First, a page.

be excellent to each other.

I can’t remember it now, but it was what I wanted to say. Maybe it will come back.

There was a thing about self-sufficiency and feeling just fine, in my room at night, alone, with some red wine (cheap bordeaux) and staring at the internet, occasionally striking the keys of my laptop, and now and then feeling very good, inside, indeed. The other thing, the contrasting thing, is knowing that if I do this again tomorrow that I will feel quite bad about it: restlessness.

I still believe in my generation. The Bill & Ted generation, the Waynes World generation. I still think that we’re going to figure out a way for everyone to be excellent to each other. I went to see a play (13) in which a charismatic messiah figure tries to change society for the better as it goes into a weird decay, I see what the writer maybe wanted but I don’t think he got there. I went to see Uninvited Guests’ Make Better Please. It feels like we’re trying to figure out what will work. The Occupy London movement went out in the streets for May Day with the slogan, ‘Love, breathe, hope, create, occupy’. What will work better than marches and demonstrations?

Is there a way to channel the frustrations and anger that’s building up into something positive and beautiful? Can we exorcise our tweenies angst? Can we make better please?

Ages ago a friend said that the music he makes was to please himself, and the art he makes was to please other people (I think it’s that way round). I started being public about writing, but it’s strange. Sometimes I’m just practising, and other times I’m trying to express something that readers might like, and might make them feel better.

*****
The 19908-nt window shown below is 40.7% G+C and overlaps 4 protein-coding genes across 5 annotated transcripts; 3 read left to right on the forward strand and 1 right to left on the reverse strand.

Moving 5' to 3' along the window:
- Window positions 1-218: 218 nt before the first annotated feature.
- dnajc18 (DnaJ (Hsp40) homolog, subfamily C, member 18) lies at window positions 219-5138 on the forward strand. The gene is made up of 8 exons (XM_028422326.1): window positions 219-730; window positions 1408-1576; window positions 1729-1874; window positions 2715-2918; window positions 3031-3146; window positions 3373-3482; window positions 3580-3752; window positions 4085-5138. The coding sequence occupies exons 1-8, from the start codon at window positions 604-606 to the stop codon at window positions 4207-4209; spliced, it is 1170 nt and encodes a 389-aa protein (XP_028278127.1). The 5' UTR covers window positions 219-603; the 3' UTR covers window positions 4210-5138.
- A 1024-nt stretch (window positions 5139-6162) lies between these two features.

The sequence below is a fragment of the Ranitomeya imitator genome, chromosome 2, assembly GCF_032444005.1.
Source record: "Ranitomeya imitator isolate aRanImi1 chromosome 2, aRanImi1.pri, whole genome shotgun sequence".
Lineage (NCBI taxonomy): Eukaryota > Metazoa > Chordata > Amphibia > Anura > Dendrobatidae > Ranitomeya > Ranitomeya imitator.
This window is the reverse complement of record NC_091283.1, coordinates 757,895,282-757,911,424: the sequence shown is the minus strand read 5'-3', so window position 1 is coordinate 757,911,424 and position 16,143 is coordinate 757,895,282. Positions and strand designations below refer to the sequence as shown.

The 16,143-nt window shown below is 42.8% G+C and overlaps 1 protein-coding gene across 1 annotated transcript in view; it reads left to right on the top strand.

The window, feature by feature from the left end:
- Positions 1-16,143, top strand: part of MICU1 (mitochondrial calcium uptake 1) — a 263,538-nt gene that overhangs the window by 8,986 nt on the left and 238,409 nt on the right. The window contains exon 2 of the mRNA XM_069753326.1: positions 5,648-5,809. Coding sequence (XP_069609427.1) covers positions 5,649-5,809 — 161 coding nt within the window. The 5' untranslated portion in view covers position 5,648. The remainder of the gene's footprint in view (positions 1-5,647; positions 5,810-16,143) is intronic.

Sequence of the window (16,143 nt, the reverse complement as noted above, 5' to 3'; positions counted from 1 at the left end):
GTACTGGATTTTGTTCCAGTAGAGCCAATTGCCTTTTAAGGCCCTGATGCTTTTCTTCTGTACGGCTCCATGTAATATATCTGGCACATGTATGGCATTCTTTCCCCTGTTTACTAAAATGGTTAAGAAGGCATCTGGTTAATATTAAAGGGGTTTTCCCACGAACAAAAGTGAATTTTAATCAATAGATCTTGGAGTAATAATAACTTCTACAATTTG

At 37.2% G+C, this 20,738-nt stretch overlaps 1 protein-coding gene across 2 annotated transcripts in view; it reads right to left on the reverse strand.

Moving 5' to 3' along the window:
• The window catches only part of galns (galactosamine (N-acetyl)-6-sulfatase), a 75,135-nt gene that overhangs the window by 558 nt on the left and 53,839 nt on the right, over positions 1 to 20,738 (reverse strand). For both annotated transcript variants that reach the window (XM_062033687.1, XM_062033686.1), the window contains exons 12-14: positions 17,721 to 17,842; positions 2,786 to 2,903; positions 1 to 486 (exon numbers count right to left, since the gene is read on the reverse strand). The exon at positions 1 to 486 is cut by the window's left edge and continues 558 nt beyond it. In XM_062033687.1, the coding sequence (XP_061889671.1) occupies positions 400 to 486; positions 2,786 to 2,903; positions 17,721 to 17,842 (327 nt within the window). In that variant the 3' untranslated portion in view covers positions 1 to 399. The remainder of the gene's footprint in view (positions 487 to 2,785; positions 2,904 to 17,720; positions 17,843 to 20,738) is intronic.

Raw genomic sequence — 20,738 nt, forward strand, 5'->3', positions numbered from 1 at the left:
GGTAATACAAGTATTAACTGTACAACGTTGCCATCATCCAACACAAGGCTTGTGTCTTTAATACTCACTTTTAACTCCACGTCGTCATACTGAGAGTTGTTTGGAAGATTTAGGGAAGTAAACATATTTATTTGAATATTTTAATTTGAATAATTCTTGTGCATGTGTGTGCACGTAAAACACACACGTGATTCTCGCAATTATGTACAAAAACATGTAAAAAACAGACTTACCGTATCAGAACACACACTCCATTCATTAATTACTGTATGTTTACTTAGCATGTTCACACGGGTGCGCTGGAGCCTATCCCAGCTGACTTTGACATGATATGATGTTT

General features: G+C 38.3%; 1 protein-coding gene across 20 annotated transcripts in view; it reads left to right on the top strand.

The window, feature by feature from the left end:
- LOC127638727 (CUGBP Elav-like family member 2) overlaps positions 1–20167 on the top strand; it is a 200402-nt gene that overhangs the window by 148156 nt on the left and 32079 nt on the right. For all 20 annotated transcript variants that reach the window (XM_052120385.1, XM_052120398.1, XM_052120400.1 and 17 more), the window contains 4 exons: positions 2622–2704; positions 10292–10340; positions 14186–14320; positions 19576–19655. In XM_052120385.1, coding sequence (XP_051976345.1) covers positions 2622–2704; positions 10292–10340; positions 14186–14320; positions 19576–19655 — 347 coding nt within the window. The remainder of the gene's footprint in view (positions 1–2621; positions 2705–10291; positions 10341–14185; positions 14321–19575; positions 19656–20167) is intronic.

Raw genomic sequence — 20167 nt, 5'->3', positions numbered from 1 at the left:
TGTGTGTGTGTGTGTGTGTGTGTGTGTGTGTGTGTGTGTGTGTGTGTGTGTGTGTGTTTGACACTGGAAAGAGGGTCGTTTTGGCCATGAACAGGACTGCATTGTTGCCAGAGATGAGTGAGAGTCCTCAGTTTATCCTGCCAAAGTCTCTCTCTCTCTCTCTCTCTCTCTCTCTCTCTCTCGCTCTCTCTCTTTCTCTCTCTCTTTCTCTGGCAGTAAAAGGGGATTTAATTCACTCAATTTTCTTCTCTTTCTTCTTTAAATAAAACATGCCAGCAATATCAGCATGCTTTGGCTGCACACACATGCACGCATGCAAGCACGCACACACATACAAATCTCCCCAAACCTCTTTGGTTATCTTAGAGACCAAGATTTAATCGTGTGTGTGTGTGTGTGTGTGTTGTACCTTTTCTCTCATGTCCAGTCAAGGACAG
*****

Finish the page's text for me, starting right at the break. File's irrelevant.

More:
I don’t understand my male friends at all. When we hang out and I’m the only girl there, an honorary Lad, it’s kind of an honour to be allowed to see them behave as they do without women or girls around. Maybe they still temper it for me, or maybe they are truly very adorable dorks.

I definitely think society is getting better, but I wish it would improve faster. People in the past: the suffragettes who were labelled as terrorists so that today I can be a recognised citizen although I am a woman; the people who died building the railroad across America which contributed to that continent being able to become a nation; the people who died trying to make white people acknowledge that they are people too and HAVE rights and should be respected, despite what might be said about their skin colour and enslaved history; the people who feel a sudden kinship and stand up to their country’s army and overthrow their own government; and more gentle: the people who write books for children that encourage them to be open, honest, loving humans; the people who have an idea for helping others, and then who do that idea. They’re so inspiring. We owe the people who came before us everything that we enjoy now, but they don’t get to see what they achieved. I want to go back in time and say thanks so much. They probably wouldn’t appreciate it that much, because really it would be much better if they could see the change in their own lives, and didn’t have to live through so much crap and die for something that they don’t know for sure will even happen.

Anyway, I’m pretty sad about MCA, and this weekend I watched Tsotsi, which kind of says all of this, but in a story.


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About arike

1. Do everything with good intentions. 2. Do something to move things forward. 3. Create. 4. Take risks, try to be brave. 5. Be comfortable with failure.

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